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How to tell if you are with a bona fide Narcissist

By Edited Oct 17, 2015 0 1

Don Juan

I've included the painting of a famous narcissist, Don Juan. He may have a reputation for being good with the ladies, however he was NOT someone capable of carrying on a deep interpersonal relationship. Ladies, I hope whatever age you are, you have come to realize that despite chick flicks and TV, "skilled-in-bed" does not equal romantic attachment when it comes to men. Some men are willing to say whatever they have to say in order to get what they want to get. In all fairness, some women are capable of narcissism as well. In American culture we tend to think of women as naturally maternal and wanting what is best for their child. One hundred years of public policy is based on this false notion. For this reason innocent children languish in foster care, while their drug addled, alcohol addicted narcissistic parents do other things.

Plenty of books have been written on saving relationships. There are new ones every season of every year. Inevitably the more personable of the authors is invited onto the Oprah show to wax philosophical about how to make relationships work or how to achieve intimacy and how to stay married in a divorce culture. Harville Hendricks suggested finding a mate who has the life problems that match yours, that way you can work together to get healed. That's fine advice for the mildly dysfunctional, and incoherent advice for those who come from good families. The founder of eHarmony suggests we find mates from similar background. He tests people for similarity in religious beliefs, socio-economic class, values and education levels. One of my friends went to his site and was matched with her brother! Dr. Laura Schlessinger of the Dr. Laura radio show suggests mutual respect. She emphasizes being kind to one another as a cornerstone to a solid marriage.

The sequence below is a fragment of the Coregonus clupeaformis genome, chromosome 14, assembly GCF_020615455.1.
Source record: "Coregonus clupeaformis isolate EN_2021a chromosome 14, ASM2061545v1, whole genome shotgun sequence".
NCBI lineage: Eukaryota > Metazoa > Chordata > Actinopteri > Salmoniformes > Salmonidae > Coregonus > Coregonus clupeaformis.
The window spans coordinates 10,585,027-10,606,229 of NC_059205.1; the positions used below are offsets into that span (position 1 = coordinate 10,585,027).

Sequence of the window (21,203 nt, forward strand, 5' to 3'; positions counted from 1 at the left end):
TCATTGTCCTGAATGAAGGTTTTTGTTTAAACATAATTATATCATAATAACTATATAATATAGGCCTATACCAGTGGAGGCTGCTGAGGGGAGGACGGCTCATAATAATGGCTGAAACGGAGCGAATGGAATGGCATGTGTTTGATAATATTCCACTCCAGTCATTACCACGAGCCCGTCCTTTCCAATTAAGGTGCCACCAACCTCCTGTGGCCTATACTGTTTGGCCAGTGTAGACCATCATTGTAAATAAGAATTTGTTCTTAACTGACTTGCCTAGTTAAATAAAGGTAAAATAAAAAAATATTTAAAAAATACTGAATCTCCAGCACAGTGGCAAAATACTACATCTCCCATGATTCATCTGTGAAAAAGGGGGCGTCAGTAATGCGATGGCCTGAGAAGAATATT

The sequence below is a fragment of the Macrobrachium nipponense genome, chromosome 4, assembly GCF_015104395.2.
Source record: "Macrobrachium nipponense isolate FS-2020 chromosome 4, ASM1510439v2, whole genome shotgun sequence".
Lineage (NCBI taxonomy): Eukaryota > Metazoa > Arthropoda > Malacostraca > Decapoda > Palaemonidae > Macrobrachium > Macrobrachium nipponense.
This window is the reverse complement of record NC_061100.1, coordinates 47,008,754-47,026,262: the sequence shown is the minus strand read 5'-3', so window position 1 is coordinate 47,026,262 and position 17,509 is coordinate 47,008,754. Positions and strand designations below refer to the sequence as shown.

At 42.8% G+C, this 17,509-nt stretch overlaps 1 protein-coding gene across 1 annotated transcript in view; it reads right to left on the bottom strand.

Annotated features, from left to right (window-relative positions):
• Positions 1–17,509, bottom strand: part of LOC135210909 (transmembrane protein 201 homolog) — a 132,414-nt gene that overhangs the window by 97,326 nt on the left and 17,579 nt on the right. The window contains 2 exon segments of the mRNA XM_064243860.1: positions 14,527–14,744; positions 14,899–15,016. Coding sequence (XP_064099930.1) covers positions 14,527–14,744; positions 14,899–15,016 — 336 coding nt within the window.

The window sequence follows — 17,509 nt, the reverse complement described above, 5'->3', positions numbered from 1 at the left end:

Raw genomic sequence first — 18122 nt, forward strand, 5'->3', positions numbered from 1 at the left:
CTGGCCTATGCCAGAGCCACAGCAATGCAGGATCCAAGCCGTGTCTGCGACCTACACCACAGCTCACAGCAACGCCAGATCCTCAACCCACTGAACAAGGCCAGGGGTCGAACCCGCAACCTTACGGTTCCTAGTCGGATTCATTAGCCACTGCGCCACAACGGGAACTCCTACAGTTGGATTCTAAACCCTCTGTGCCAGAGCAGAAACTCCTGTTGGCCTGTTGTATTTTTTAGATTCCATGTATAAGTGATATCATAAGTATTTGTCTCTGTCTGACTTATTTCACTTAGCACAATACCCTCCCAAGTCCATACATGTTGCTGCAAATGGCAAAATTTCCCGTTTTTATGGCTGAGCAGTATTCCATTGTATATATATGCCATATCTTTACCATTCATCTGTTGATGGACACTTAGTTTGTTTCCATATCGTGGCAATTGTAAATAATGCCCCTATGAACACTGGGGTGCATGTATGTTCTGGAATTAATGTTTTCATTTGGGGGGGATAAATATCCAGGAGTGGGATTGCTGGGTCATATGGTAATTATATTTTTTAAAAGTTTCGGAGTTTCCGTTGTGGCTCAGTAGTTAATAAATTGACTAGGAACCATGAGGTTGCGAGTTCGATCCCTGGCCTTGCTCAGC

The problem I encountered in not one but both of my failed marriages is the lack of advice surrounding the initial choosing of a mate. Everyone assumes that would be obvious. Something like a lightening bolt hits you and you are enthralled in romantic splendor. Marry in haste and repent at leisure. No amount of advice will help you if you have married, as I did, a narcissist. My first husband was bona fide, the second became that way due to his drug addiction. Neither is capable of sustained interpersonal relationship.

Here are the seven basic earmarks of a narcissistic personality:

  1. Shamelessness - Shame is the feeling that lurks beneath all unhealthy narcissism, and the inability to process shame in healthy ways.
  2. Magical thinking - Narcissists see themselves as perfect using distortion and illusion known as magical thinking. They also use projection to dump shame onto others.
  3. Arrogance - A narcissist who is feeling deflated may reinflate by diminishing, debasing, or degrading somebody else.
  4. Envy - A narcissist may secure a sense of superiority in the face of another person's ability by using contempt to minimize the other person.